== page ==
I’ve fallen in love with this binational denomination, warts and all.
I’m a dual citizen (Canada/U.S.) and have served at Dordt University (Iowa) for 10 years while spending most of my life in Canada. I’ve worked for the Christian Reformed Church the past nine years in two binational roles: Director of Faith Formation Ministries and, now, Director of the Connections project. I’ve preached in at least 100 CRC congregations, more than 50 on each side of the border. I live in Ancaster, Ontario.
I’ve observed significant, even vast, differences between the Canadian and U.S. CRC. I recognize that binationality comes with many challenges, and these challenges are often discouraging and exhausting. I understand the desire among Canadians to separate from the U.S.
I believe the benefits of binationality are greater than the challenges. Here’s why.
We have a long and fruitful history of shared ministries (and this is easily taken for granted). Developing ministries that bless congregations is hard work, and the CRC has developed many best practices for doing this well. Most of these ministries are based in Grand Rapids and have a very strong Canadian presence. These include Resonate, Faith Formation Ministries, Pastor Church Resources, Worship Ministries, Safe Church, the Banner, Disability Concerns and more. I have experienced each of these ministries from the “inside,” and they provide robust service to congregations. Almost every one of them serves proportionately a higher number of Canadian congregations than American.
Under the binational umbrella, there is lots of room for Canadian-only ministries to flourish. There was a day when binationality constricted Canadian ministry; in my view, that day has passed. On this side of the border we are blessed with the Center for Public Dialogue, World Renew Canada and Diaconal Ministries Canada, each of whom run strong programs like Hearts Exchanged, NewGround and Refugee Sponsorship and Resettlement. The 1Life Center in B.C. is a model for leadership development that the entire denomination needs to learn from. Recently, Dr. Pablo Kim Sun was hired to work with Canadian CRC staff on embodying racial reconciliation. The Bridge App was developed in Canada. I could say more. In my binational work, I repeatedly find that our American cousins look north with great respect for the pioneering work carried out by ministries here.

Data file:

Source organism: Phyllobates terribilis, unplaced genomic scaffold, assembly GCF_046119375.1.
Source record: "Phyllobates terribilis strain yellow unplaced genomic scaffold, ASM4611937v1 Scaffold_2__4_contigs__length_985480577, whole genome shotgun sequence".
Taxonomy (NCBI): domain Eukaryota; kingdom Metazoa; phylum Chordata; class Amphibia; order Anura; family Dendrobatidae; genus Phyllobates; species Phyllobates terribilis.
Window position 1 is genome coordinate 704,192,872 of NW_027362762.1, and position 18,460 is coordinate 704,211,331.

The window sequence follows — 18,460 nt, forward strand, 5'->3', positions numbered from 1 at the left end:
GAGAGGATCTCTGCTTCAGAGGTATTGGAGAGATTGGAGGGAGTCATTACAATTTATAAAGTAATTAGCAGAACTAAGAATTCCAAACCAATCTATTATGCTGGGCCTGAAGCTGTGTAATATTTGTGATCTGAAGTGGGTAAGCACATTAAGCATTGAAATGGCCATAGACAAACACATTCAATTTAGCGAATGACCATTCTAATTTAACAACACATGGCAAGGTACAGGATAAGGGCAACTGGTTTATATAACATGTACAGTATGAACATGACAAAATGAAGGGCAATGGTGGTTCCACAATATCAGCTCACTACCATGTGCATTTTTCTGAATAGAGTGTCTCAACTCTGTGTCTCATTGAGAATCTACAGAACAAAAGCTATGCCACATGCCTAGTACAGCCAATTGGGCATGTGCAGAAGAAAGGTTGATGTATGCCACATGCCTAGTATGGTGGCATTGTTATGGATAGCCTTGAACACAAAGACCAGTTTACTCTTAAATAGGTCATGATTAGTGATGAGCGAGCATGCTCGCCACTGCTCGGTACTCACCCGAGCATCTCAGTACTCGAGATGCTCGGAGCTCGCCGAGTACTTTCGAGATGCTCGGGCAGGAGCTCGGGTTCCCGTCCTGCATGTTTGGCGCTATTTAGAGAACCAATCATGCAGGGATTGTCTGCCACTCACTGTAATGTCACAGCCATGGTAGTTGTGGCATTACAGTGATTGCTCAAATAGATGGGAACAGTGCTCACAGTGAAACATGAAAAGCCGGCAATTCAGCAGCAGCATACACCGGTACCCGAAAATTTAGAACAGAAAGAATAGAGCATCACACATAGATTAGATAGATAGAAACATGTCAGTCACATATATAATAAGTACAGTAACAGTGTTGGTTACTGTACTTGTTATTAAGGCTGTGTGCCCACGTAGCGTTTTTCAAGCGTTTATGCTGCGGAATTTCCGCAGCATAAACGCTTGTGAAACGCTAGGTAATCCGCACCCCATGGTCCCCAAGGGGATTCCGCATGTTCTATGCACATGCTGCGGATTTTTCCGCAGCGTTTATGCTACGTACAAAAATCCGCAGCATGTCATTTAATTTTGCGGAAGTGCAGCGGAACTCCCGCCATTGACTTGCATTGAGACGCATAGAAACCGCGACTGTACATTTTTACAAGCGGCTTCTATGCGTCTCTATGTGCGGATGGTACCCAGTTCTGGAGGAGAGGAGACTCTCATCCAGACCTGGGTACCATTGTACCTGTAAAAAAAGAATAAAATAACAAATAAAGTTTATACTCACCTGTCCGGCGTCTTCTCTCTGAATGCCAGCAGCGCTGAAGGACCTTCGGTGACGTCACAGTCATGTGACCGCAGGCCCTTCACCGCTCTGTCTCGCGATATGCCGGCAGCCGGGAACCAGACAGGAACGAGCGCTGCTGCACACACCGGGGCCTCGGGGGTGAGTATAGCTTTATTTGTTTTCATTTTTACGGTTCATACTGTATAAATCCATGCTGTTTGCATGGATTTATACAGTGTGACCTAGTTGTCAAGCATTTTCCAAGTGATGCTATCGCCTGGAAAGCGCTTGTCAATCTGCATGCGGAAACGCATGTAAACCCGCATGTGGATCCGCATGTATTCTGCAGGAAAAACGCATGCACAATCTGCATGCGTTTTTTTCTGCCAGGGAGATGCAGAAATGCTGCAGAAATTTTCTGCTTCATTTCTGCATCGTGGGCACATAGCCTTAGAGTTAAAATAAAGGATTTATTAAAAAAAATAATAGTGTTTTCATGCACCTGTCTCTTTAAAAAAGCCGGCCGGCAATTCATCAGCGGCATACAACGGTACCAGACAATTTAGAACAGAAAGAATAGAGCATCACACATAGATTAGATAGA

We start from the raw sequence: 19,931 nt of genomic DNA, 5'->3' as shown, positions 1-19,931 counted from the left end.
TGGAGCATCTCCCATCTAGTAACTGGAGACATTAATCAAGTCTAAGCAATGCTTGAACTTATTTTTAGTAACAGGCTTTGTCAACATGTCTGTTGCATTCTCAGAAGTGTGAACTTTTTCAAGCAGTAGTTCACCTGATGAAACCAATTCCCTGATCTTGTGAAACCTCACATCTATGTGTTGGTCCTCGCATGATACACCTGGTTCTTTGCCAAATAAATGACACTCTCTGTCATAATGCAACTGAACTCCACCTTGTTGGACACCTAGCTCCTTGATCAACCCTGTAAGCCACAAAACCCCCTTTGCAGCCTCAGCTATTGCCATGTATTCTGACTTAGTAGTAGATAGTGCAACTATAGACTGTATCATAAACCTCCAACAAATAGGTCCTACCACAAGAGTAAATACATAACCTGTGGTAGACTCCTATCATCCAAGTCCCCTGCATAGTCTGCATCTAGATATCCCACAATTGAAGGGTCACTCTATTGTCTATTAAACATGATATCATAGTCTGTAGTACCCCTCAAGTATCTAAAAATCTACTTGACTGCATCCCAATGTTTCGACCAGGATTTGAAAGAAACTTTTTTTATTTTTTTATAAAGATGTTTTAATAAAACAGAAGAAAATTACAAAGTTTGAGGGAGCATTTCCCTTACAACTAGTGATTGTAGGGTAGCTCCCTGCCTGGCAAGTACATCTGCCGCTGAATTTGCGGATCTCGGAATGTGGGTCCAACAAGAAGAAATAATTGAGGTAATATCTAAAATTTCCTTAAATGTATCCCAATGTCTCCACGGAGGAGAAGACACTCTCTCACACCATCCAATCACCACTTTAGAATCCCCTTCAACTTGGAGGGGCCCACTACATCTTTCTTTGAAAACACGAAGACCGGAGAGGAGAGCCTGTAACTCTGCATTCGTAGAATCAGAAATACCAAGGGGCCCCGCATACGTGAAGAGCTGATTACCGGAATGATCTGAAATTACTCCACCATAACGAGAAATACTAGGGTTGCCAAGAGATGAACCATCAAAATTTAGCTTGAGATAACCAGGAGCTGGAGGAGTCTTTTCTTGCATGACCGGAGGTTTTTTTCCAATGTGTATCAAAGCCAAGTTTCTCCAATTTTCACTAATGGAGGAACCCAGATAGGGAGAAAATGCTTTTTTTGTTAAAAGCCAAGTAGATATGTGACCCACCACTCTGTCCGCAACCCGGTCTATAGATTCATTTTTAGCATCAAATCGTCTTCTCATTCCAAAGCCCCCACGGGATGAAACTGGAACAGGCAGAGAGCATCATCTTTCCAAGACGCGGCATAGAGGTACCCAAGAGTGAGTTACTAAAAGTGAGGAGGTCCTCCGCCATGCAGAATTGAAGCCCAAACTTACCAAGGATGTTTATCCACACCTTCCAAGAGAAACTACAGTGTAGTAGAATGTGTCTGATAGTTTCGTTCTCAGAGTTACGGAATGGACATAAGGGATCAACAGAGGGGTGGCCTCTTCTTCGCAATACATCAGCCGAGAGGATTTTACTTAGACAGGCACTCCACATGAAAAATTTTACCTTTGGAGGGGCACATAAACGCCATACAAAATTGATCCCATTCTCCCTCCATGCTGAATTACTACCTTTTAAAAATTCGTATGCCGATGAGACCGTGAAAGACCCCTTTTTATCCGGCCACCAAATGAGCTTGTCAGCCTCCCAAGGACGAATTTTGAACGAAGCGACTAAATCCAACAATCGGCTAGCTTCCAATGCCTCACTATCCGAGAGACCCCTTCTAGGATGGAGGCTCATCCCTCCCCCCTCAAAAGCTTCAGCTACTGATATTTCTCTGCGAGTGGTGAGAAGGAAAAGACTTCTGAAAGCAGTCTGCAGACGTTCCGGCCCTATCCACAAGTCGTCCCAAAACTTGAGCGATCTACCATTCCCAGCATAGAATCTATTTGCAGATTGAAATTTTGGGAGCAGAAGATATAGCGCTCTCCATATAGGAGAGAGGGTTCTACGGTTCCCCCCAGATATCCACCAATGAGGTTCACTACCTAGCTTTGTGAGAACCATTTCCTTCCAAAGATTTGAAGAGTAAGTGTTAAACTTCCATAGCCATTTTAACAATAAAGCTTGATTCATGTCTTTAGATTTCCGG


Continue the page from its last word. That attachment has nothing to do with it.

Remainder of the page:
Support and funding
Grant funding provides a helpful bonus. Both denominational and congregational ministry are changing rapidly, and this change requires experimentation and risk-taking. But money is very tight, and experiments develop through trial and error. We can’t afford to take risks that might fail, and that constricts experimentation.
Well-funded granting agencies in the U.S. recognize this need for experimentation, and they have come to trust the CRCNA’s excellent design and implementation of such experiments. These agencies intend their funds to be used by American organizations, but they allow binational organizations to use funds outside the U.S. Significant grant funds flow into Canada (also disproportionately higher). If you are a pastor in Canada who has been part of a denominationally funded peer group, had a vocational assessment, received a recent Pastor Restoration Grant, was granted student loan relief or received bivocational support, there’s a good chance that all that support you received was funded only because of our binationality. (Full disclosure: the experimental project which I lead is also funded by one of these grants)
We need each other
In terms of institutional life cycles, one might say the American CRC is like a senior citizen that has a large “nest” of grandchildren from many racial backgrounds. The Canadian CRC is in a stage of fairly healthy middle age. The American “grandparents” would do well to learn from the ways in which Canadian congregations engage with denominational ministries and reap benefits from these engagements. And the Canadians would be wise to learn from the American multi-racial grandchildren as our membership needs to change considerably to reflect our diverse Canadian demographics.
There are many Canadians like me who provide binational leadership. There are even more Canadians who live in Grand Rapids and provide leadership in the office there. Hundreds of threads cross the border in all kinds of ways, too many to name here. These provide a kind of “invisible glue” between our two nations.
I have experienced the wounds and conflicts that come with binationality, and also its systemic flaws. But I’m struck that in the past year, the public conversations have focused heavily on the negative dimensions of binationality. Let’s have a thorough conversation! On the ledger sheet that I see, binationality has improved significantly in the past eight years (Thank you, Darren Roorda), and it is a value well worth continuing and improving.
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